Scarcity is an ally of appreciation

Derek Thompson posted this amazing chart from Our World in Data about who Americans spend time with, based on age:

These are average numbers but based on this graph the time spent with:

  • Your family peaks around age 15.
  • Your friends peak around 18.
  • Your colleagues peak around the age of 30.
  • Your kids peak around the age of 40.
  • Your spouse peaks around 70 years old.
  • Increase yourself to death.

Maybe I’m getting sentimental with age, but just looking at this graph causes all sorts of feelings.

The children’s one really got me.

When I was young, I never thought much about time management.

I am now much more attentive to how I spend my time, mainly out of necessity. Responsibilities tend to increase with age, so juggling work, family, friends, health, and hobbies is no easy feat.

Nobody has it all figured out when it comes to balancing your time allocation, but here are some thoughts from my experience:

I’ve come to love routine when it comes to time management. I have an exercise routine. I have a diet routine. I have a writing routine. I try to go to sleep at the same time every night.

It may sound boring, but I find the discipline and routine structure refreshing.

There is still room for chaos and spontaneity at times, especially when you have kids, but it’s nice to have a regime you can rely on for some stability in an unstable world.

Downtime in middle age is harder to find. When the kids arrive, one of the biggest things that goes by the wayside is the downtime.

There are no more lazy Saturdays. The TV mainly waits for the children to be in bed. I no longer read as I used to. Watching an entire game of basketball or football is practically out of the question.1

I don’t mind as much as I would have thought.

Weekend football matches, bike rides, and family workouts keep you busy, but I don’t mind having a full schedule.

When you have kids you can worry more about them, which is a relief in many ways. The great thing about being busy is that it leaves little time to take care of yourself so much.

Spending money on time is a good investment. One of the unknown reasons many people choose to work with a financial advisor is because they value their time.

Managing a comprehensive financial plan that includes portfolio management, estate planning, insurance, taxes, budgeting, and all the decisions that occur when life intervenes can be time-consuming.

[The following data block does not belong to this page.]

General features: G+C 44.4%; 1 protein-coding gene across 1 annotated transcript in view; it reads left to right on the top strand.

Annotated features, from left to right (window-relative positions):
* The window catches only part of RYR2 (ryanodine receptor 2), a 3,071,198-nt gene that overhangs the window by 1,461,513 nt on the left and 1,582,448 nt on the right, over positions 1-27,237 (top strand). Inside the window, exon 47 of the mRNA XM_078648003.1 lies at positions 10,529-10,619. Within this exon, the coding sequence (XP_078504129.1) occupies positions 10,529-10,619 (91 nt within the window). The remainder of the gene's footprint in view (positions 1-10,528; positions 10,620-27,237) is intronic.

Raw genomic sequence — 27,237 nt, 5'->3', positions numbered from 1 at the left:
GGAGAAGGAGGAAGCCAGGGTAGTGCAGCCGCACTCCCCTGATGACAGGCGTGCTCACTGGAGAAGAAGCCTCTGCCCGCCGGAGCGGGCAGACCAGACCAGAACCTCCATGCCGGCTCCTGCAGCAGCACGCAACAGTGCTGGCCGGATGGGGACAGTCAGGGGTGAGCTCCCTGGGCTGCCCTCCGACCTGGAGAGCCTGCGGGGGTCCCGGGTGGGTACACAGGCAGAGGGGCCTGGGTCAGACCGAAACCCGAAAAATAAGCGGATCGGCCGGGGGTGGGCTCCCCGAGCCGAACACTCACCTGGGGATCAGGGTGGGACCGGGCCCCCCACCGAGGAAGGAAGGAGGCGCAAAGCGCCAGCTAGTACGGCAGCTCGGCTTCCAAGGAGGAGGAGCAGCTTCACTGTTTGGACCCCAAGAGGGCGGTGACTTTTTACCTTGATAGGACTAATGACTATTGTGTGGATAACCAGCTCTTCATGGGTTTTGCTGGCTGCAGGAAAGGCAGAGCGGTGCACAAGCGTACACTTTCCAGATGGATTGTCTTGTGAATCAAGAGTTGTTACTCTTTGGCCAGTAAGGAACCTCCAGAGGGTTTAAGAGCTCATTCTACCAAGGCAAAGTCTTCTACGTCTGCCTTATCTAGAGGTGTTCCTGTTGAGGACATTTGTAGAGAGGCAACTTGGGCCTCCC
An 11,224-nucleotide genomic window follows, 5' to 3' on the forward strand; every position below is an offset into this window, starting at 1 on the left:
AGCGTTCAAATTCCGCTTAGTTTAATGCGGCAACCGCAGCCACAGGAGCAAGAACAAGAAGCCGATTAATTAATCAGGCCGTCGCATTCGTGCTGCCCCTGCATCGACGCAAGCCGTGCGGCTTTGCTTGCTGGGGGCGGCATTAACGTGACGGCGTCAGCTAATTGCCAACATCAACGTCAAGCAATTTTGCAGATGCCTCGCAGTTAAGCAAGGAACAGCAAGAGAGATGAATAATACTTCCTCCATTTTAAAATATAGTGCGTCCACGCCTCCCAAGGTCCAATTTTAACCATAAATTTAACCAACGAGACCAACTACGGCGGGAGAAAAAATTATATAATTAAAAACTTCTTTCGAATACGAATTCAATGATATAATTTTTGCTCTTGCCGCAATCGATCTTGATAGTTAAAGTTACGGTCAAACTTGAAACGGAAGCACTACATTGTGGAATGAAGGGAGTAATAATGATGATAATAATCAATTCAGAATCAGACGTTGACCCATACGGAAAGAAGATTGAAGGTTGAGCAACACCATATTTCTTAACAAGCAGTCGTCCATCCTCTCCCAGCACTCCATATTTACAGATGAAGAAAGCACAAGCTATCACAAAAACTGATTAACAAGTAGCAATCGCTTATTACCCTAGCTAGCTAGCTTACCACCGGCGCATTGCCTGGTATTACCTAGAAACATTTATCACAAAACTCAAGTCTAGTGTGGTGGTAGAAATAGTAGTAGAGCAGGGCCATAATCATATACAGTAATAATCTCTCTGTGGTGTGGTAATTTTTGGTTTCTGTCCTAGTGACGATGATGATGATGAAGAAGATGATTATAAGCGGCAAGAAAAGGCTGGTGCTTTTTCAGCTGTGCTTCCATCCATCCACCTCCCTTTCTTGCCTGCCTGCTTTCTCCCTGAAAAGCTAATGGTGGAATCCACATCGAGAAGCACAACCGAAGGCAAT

Some people don’t mind doing everything on their own, but others prefer to spend their time doing things they really care about.

Time is the most precious asset.

Each year I find it more beneficial to outsource to experts whether it is to help with my financial decisions or house maintenance or pretty much anything that requires manual labor as I am useless in that department.

Paying for quality and the ability to save time is an investment that pays the best dividends.

Spending time with people is more important than spending money. I’ve always been great at buying experiences, but the pandemic has cemented the benefits of investing in memories even more.

Sometimes you have to spend money to create memories like going on vacation, but it doesn’t have to cost a lot to create quality time.

Many of my favorite memories come during the junk time. Playing cards. Go to the park or the beach. Go cycling. Play kickball in the backyard.

Money is not a prerequisite for having fun.

Exchanging too much time for money will probably not pay off. It has probably been 9 or 10 years since I read 30 life lessons: tried and true advice from the wisest Americans by Karl Pillemer.

For the book, he interviewed thousands of people aged 65 and over to gather some life lessons. This list of things not mentioned is the one I come back to occasionally:

Nobody – not even one in a thousand people – said that to be happy you should try to work as hard as possible to make money to buy the things you want.

Nobody, not even a single person, has said that it is important to be at least as rich as the people around you, and if you have more of them it is a real success.

Nobody, not even a single person, said you should choose your job based on your desired future earning capacity.

It is almost impossible to get these thoughts out of your mind when you are young. Sometimes I still have these crazy worries.

The perfect amount of balance in life is probably unattainable, but too much time spent chasing money is generally not a good investment.

Scarcity can add meaning and clarity. When I was young I always went out. I’ve drunk too much. I never looked at what I ate. And when you are young you can get away with it.

But too good a thing can dampen your enjoyment.

I have been practicing intermittent fasting during the week for a couple of years. I try to limit carbohydrates, sugar and alcohol on weekends or holidays.2

Scarcity is an ally of appreciation.

Perhaps knowing that the time you have to spend with loved ones is fleeting can help you appreciate it even more while you have it.

Further reading:
Be in control of your time

1The DVR helps with this. I am always amazed at how much downtime there is once you quickly advance through commercials and intermission shows.

2I am not always successful and it has taken me several years to get to the point where I can regularly approach. I did it in small steps. It took a while for my body to get used to it, but once I got over the hump I never felt better. I feel healthier at 40 than at 30 (not to brag).

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